For instance, as noted in this prior post, the Daimler action, like Siemens, involved allegations regarding a “corporate culture that tolerated and/or encouraged bribery,” the involvement of various high-level executives, and allegations of improper conduct at the highest levels of the company including the boardroom.  Not surprisingly, as noted in the DOJ’s sentencing memorandum, Daimler’s culpability score was increased based on these allegations which then increased the fine range.

Moreover, few, if any, of the enforcement actions involving foreign companies were the result of voluntary disclosures – a practice that is “foreign” to most legal regimes outside of the U.S.

As to cooperation, as noted in this prior post, JGC Corp. was dinged by the DOJ for “initially declining to cooperate” with the DOJ. This factor, among others, increased the company’s “culpability score” under the Guidelines.

Each FCPA enforcement action is of course unique, involving specific projects or contracts, specific actors, and specific responses to alleged wrongdoing.  Yet common factors in all of the enforcement actions involving foreign companies in the top 10 list are some combination of very large projects or contracts, involvement of high level executives or board members in the alleged improper payments, lack of voluntary disclosure and lack of, or delayed, cooperation in the enforcement agencies’ investigation.

Few enforcement actions against U.S. companies have involved a combination of more than one of these factors – hence the few U.S. companies in the FCPA’s top ten list.

So there you have it – an answer to the often asked question – why do most of the top FCPA settlements involve foreign companies?

So is the conclusion to be drawn that foreign companies in the FCPA’s top 10 list are less ethical and less committed to corporate governance best practices?  Perhaps, but it is important to note that the majority of foreign company enforcement actions in the top 10 involved conduct that allegedly took place in the 1990′s or early 2000′s.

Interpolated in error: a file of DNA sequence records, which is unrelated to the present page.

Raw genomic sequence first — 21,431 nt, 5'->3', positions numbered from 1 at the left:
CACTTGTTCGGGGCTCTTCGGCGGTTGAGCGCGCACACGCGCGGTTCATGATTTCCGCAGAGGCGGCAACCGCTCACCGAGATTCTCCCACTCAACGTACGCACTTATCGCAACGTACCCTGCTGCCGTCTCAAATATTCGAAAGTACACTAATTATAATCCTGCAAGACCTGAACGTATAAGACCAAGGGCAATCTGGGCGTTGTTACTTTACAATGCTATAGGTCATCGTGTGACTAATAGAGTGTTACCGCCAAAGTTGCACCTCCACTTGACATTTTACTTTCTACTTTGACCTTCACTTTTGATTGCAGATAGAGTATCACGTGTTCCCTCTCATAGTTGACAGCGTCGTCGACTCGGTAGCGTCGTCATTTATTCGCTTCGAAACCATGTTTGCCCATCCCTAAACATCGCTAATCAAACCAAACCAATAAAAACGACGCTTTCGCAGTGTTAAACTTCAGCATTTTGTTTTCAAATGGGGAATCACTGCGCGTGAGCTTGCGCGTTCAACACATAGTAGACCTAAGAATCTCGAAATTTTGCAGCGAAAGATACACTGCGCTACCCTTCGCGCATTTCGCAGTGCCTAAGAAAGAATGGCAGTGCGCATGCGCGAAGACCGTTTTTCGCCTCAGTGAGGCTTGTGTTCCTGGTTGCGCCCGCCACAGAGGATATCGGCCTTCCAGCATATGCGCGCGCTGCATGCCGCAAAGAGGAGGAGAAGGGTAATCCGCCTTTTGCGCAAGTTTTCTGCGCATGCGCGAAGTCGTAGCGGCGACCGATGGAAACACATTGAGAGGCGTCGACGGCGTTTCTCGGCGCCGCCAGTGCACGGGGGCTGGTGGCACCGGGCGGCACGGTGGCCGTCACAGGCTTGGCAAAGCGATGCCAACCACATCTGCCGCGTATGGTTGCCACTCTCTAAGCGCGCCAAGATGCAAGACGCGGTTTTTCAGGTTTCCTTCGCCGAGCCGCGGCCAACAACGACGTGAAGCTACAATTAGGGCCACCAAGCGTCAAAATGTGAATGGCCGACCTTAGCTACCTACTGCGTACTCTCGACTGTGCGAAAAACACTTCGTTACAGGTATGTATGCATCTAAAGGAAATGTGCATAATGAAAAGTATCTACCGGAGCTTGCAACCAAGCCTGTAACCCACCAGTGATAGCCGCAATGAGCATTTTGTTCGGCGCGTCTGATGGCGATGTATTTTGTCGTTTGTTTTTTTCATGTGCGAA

Posted by Mike Koehler at 12:04 am. Post Categories: FCPA StatisticsFine / Penalty IssuesSentencing Guidelines




July 8th, 2014

New Article Examines Overcriminalization, Plea Bargaining, And The FCPA Africa Sting Case

A guest post today from my Southern Illinois University School of Law colleague Lucian Dervan.  Professor Dervan is a widely recognized expert on plea bargaining and has, among other things, testified before Congress on such issues.

*****

I greatly appreciate the opportunity to guest post on Professor Koehler’s FCPA Professor site.  In my post today, I will focus on my discussion of overcriminalization, plea bargaining, and the Africa Sting case in a new article just posted to SSRN – “The Quest for Finality: Five Stories of White Collar Criminal Prosecution,” 4 Wake Forest Journal of Law & Policy 91 (2014) (available here).

In an article I authored a few years ago for the George Mason Journal of Law, Economics, and Policy (available here), I discussed the growth of overcriminalization in the United States and the impact of broad and vague statutes on white collar criminal enforcement.  In particular, I argued that there is a symbiotic relationship between overcriminalization and plea bargaining because each of these important legal concepts relies on the other to flourish.

As I wrote in that article:

To illustrate the co-dependent nature of plea bargaining and overcriminalization, consider what it would mean if there were no plea bargaining. Novel legal theories and overly-broad statutes would no longer be tools merely for posturing during charge and sentence bargaining, but would have to be defended and affirmed both morally and legally at trial. Further, the significant costs of prosecuting individuals with creative, tenuous, and technical charges would not be an abstract possibility used in determining how great of an incentive to offer a defendant in return for pleading guilty. Instead, these costs would be a real consideration in determining whether justice is being served by bringing a prosecution at all.

Similarly, consider the significant ramifications that would follow should there no longer be overcriminalization. The law would be refined and clear regarding conduct for which criminal liability may attach. Individual benefits, political pressure, and notoriety would not incentivize the invention of novel legal theories upon which to base liability where none otherwise exists, despite the already expansive size of the United States criminal code. Further, novel legal theories and overly-broad statutes would not be used to create staggering sentencing differentials that coerce defendants, even innocent ones, to falsely confess in return for leniency.